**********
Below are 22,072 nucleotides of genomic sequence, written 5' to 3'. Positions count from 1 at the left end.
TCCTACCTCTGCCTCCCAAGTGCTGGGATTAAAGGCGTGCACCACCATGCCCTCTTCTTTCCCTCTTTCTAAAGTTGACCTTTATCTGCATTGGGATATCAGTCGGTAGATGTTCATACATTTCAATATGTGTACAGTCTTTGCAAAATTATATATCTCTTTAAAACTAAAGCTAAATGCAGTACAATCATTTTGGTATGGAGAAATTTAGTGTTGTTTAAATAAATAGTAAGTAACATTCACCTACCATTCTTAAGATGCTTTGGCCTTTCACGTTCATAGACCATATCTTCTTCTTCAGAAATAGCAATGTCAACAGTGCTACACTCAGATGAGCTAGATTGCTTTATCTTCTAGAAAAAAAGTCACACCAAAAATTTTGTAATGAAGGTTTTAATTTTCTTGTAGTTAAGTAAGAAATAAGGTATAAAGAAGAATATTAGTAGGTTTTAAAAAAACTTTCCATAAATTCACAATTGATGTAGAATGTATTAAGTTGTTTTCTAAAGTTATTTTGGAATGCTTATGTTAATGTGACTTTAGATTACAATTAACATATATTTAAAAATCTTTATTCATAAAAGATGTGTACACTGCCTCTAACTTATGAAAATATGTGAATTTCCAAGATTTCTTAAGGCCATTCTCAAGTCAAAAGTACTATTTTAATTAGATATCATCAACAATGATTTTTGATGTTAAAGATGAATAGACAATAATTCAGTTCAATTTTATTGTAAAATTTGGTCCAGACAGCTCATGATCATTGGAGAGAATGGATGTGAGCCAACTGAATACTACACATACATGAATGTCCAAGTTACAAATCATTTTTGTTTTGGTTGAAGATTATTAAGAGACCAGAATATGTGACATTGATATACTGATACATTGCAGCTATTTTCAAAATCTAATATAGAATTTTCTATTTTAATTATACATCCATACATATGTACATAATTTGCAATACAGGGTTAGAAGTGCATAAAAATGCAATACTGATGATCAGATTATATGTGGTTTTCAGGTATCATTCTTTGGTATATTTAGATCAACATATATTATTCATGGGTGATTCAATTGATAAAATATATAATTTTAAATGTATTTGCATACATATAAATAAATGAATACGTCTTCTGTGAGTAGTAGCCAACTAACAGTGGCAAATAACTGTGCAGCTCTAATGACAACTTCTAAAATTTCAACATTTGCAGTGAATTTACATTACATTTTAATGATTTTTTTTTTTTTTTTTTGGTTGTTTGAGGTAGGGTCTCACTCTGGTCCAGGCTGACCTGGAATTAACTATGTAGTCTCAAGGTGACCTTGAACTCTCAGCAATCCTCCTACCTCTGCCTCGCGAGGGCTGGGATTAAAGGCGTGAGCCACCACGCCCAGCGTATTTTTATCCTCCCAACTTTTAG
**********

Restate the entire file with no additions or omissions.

Below are 22,072 nucleotides of genomic sequence, written 5' to 3'. Positions count from 1 at the left end.
TCCTACCTCTGCCTCCCAAGTGCTGGGATTAAAGGCGTGCACCACCATGCCCTCTTCTTTCCCTCTTTCTAAAGTTGACCTTTATCTGCATTGGGATATCAGTCGGTAGATGTTCATACATTTCAATATGTGTACAGTCTTTGCAAAATTATATATCTCTTTAAAACTAAAGCTAAATGCAGTACAATCATTTTGGTATGGAGAAATTTAGTGTTGTTTAAATAAATAGTAAGTAACATTCACCTACCATTCTTAAGATGCTTTGGCCTTTCACGTTCATAGACCATATCTTCTTCTTCAGAAATAGCAATGTCAACAGTGCTACACTCAGATGAGCTAGATTGCTTTATCTTCTAGAAAAAAAGTCACACCAAAAATTTTGTAATGAAGGTTTTAATTTTCTTGTAGTTAAGTAAGAAATAAGGTATAAAGAAGAATATTAGTAGGTTTTAAAAAAACTTTCCATAAATTCACAATTGATGTAGAATGTATTAAGTTGTTTTCTAAAGTTATTTTGGAATGCTTATGTTAATGTGACTTTAGATTACAATTAACATATATTTAAAAATCTTTATTCATAAAAGATGTGTACACTGCCTCTAACTTATGAAAATATGTGAATTTCCAAGATTTCTTAAGGCCATTCTCAAGTCAAAAGTACTATTTTAATTAGATATCATCAACAATGATTTTTGATGTTAAAGATGAATAGACAATAATTCAGTTCAATTTTATTGTAAAATTTGGTCCAGACAGCTCATGATCATTGGAGAGAATGGATGTGAGCCAACTGAATACTACACATACATGAATGTCCAAGTTACAAATCATTTTTGTTTTGGTTGAAGATTATTAAGAGACCAGAATATGTGACATTGATATACTGATACATTGCAGCTATTTTCAAAATCTAATATAGAATTTTCTATTTTAATTATACATCCATACATATGTACATAATTTGCAATACAGGGTTAGAAGTGCATAAAAATGCAATACTGATGATCAGATTATATGTGGTTTTCAGGTATCATTCTTTGGTATATTTAGATCAACATATATTATTCATGGGTGATTCAATTGATAAAATATATAATTTTAAATGTATTTGCATACATATAAATAAATGAATACGTCTTCTGTGAGTAGTAGCCAACTAACAGTGGCAAATAACTGTGCAGCTCTAATGACAACTTCTAAAATTTCAACATTTGCAGTGAATTTACATTACATTTTAATGATTTTTTTTTTTTTTTTTTGGTTGTTTGAGGTAGGGTCTCACTCTGGTCCAGGCTGACCTGGAATTAACTATGTAGTCTCAAGGTGACCTTGAACTCTCAGCAATCCTCCTACCTCTGCCTCGCGAGGGCTGGGATTAAAGGCGTGAGCCACCACGCCCAGCGTATTTTTATCCTCCCAACTTTTAG